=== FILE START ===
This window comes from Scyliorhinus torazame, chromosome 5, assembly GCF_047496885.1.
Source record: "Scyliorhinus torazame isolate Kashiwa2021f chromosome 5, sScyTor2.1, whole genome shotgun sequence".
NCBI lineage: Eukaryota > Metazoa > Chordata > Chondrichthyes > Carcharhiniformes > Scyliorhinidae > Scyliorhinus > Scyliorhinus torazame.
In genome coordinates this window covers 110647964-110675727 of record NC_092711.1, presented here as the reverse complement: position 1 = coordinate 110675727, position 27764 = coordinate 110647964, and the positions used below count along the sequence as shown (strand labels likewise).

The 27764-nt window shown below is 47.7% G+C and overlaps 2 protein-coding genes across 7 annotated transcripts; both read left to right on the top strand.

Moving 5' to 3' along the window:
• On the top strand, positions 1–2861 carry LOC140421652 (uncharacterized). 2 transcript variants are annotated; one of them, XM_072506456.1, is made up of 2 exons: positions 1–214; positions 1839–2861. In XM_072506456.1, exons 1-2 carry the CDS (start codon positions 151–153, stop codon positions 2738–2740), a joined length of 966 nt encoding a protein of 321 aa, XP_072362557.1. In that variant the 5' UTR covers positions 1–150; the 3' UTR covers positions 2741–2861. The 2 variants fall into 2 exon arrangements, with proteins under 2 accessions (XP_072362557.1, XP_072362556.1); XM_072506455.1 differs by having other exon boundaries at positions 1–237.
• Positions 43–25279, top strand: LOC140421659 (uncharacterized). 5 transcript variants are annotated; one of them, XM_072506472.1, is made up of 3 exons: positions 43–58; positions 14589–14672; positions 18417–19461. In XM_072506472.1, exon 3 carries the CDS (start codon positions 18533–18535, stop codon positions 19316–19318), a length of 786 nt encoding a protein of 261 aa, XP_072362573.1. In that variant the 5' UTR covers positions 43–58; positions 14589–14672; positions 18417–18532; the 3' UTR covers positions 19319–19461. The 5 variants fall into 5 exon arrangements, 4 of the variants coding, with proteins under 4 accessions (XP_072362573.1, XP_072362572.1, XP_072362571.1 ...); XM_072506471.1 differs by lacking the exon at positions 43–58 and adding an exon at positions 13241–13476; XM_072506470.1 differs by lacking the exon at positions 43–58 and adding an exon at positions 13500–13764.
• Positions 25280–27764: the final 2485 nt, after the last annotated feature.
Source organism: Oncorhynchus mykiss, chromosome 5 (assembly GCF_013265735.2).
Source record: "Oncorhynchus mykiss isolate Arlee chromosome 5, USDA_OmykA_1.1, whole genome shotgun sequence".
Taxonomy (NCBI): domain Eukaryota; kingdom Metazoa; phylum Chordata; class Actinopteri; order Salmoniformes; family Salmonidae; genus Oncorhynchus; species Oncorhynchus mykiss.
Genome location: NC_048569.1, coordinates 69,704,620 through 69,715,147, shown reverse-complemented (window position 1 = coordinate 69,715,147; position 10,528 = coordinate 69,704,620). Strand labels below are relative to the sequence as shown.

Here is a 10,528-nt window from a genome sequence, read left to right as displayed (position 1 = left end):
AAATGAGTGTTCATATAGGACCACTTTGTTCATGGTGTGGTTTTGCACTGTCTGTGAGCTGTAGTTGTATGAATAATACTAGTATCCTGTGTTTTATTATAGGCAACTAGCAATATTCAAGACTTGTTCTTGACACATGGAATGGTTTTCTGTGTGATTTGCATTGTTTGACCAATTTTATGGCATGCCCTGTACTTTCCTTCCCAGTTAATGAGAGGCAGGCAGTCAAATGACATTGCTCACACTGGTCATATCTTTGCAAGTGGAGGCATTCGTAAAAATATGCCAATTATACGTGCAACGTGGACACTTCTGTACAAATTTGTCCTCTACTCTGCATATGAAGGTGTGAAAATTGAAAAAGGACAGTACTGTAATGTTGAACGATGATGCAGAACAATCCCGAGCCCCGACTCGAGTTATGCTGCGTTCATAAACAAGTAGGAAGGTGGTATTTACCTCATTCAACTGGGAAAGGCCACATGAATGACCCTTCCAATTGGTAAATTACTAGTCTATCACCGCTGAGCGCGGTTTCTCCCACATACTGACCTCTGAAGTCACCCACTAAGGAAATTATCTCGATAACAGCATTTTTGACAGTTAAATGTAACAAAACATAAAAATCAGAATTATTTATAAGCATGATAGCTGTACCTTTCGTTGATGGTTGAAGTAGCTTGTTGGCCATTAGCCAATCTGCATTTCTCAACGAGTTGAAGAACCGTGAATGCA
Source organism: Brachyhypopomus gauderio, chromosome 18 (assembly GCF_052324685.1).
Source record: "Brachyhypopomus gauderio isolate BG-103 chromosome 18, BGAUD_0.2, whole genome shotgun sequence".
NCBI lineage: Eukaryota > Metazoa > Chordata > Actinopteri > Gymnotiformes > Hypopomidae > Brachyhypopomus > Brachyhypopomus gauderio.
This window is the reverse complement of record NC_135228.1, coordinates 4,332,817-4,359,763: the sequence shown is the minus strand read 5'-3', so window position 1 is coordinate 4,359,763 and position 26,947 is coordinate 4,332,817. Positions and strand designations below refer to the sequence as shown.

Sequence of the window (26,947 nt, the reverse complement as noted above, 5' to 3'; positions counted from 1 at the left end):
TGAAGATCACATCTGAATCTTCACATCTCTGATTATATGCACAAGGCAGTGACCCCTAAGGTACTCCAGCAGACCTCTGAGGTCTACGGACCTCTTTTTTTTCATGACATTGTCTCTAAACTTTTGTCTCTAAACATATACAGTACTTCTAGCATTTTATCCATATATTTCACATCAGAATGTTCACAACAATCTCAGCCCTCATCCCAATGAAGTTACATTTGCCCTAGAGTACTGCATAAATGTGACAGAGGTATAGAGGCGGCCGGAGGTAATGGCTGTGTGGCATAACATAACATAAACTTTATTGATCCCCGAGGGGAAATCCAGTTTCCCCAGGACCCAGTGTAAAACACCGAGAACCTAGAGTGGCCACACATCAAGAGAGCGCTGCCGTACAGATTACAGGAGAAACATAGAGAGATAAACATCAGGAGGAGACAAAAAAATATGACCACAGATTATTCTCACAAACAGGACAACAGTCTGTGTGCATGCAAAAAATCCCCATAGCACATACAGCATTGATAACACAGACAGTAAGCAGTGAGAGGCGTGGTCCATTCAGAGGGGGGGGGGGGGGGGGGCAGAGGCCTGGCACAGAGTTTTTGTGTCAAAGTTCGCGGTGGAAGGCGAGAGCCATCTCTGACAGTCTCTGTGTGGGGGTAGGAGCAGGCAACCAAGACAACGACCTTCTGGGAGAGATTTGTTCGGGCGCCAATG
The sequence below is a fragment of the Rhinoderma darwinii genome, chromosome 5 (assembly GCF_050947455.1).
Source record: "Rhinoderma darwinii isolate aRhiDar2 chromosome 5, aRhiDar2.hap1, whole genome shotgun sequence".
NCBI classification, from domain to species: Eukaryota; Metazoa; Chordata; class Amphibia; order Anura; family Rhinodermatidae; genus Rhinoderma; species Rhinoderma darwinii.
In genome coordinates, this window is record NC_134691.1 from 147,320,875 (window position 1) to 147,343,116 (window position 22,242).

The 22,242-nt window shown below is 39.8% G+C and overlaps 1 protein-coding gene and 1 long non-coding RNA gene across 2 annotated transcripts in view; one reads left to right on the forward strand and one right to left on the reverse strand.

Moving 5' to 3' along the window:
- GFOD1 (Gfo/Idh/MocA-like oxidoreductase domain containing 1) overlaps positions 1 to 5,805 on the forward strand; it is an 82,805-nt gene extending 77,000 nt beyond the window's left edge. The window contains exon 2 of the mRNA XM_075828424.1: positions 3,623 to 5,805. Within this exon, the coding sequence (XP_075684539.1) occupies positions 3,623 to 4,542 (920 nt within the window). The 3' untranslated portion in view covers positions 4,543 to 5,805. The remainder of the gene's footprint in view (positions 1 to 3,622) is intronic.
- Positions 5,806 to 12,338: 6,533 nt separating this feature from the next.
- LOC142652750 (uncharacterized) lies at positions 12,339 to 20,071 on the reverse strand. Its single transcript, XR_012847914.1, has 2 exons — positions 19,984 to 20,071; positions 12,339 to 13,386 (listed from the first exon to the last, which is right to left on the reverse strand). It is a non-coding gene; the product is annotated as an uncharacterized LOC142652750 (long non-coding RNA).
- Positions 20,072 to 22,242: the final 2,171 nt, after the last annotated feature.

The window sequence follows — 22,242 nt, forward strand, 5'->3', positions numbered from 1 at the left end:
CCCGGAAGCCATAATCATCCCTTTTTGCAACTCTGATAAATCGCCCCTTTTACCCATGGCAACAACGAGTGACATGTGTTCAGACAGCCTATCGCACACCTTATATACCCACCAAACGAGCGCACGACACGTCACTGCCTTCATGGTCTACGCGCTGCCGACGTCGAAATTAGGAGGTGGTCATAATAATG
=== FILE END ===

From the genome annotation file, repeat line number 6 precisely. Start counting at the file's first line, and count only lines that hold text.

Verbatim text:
Moving 5' to 3' along the window: